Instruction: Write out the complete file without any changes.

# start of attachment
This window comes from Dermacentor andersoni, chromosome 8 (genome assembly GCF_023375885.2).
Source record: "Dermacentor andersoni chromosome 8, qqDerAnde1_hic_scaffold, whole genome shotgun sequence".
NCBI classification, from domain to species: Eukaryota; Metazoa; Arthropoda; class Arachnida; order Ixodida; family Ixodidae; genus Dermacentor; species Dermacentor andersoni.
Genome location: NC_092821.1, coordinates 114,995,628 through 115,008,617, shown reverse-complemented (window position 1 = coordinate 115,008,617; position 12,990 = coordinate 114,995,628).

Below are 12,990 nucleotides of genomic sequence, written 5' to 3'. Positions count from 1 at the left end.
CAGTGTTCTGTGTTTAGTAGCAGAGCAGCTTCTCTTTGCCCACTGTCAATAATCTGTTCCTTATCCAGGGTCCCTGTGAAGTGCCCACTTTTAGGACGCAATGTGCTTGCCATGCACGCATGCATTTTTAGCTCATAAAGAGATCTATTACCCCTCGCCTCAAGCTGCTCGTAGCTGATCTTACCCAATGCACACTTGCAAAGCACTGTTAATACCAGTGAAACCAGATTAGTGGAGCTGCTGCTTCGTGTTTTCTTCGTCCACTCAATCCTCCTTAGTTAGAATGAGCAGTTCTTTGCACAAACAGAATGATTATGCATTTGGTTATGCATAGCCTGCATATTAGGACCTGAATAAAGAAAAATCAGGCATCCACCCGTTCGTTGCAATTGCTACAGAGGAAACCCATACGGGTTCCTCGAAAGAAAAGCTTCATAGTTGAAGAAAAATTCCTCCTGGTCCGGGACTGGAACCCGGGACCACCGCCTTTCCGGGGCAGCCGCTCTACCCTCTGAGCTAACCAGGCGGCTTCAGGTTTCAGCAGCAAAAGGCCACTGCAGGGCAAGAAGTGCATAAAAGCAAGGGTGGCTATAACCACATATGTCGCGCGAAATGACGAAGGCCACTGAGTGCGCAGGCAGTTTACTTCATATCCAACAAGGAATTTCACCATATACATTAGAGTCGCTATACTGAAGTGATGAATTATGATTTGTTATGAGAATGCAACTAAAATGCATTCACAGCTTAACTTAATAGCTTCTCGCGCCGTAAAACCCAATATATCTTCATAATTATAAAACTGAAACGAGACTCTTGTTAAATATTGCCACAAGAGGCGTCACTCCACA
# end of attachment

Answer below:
This window comes from Dermacentor andersoni, chromosome 8 (genome assembly GCF_023375885.2).
Source record: "Dermacentor andersoni chromosome 8, qqDerAnde1_hic_scaffold, whole genome shotgun sequence".
NCBI classification, from domain to species: Eukaryota; Metazoa; Arthropoda; class Arachnida; order Ixodida; family Ixodidae; genus Dermacentor; species Dermacentor andersoni.
Genome location: NC_092821.1, coordinates 114,995,628 through 115,008,617, shown reverse-complemented (window position 1 = coordinate 115,008,617; position 12,990 = coordinate 114,995,628).

Below are 12,990 nucleotides of genomic sequence, written 5' to 3'. Positions count from 1 at the left end.
CAGTGTTCTGTGTTTAGTAGCAGAGCAGCTTCTCTTTGCCCACTGTCAATAATCTGTTCCTTATCCAGGGTCCCTGTGAAGTGCCCACTTTTAGGACGCAATGTGCTTGCCATGCACGCATGCATTTTTAGCTCATAAAGAGATCTATTACCCCTCGCCTCAAGCTGCTCGTAGCTGATCTTACCCAATGCACACTTGCAAAGCACTGTTAATACCAGTGAAACCAGATTAGTGGAGCTGCTGCTTCGTGTTTTCTTCGTCCACTCAATCCTCCTTAGTTAGAATGAGCAGTTCTTTGCACAAACAGAATGATTATGCATTTGGTTATGCATAGCCTGCATATTAGGACCTGAATAAAGAAAAATCAGGCATCCACCCGTTCGTTGCAATTGCTACAGAGGAAACCCATACGGGTTCCTCGAAAGAAAAGCTTCATAGTTGAAGAAAAATTCCTCCTGGTCCGGGACTGGAACCCGGGACCACCGCCTTTCCGGGGCAGCCGCTCTACCCTCTGAGCTAACCAGGCGGCTTCAGGTTTCAGCAGCAAAAGGCCACTGCAGGGCAAGAAGTGCATAAAAGCAAGGGTGGCTATAACCACATATGTCGCGCGAAATGACGAAGGCCACTGAGTGCGCAGGCAGTTTACTTCATATCCAACAAGGAATTTCACCATATACATTAGAGTCGCTATACTGAAGTGATGAATTATGATTTGTTATGAGAATGCAACTAAAATGCATTCACAGCTTAACTTAATAGCTTCTCGCGCCGTAAAACCCAATATATCTTCATAATTATAAAACTGAAACGAGACTCTTGTTAAATATTGCCACAAGAGGCGTCACTCCACA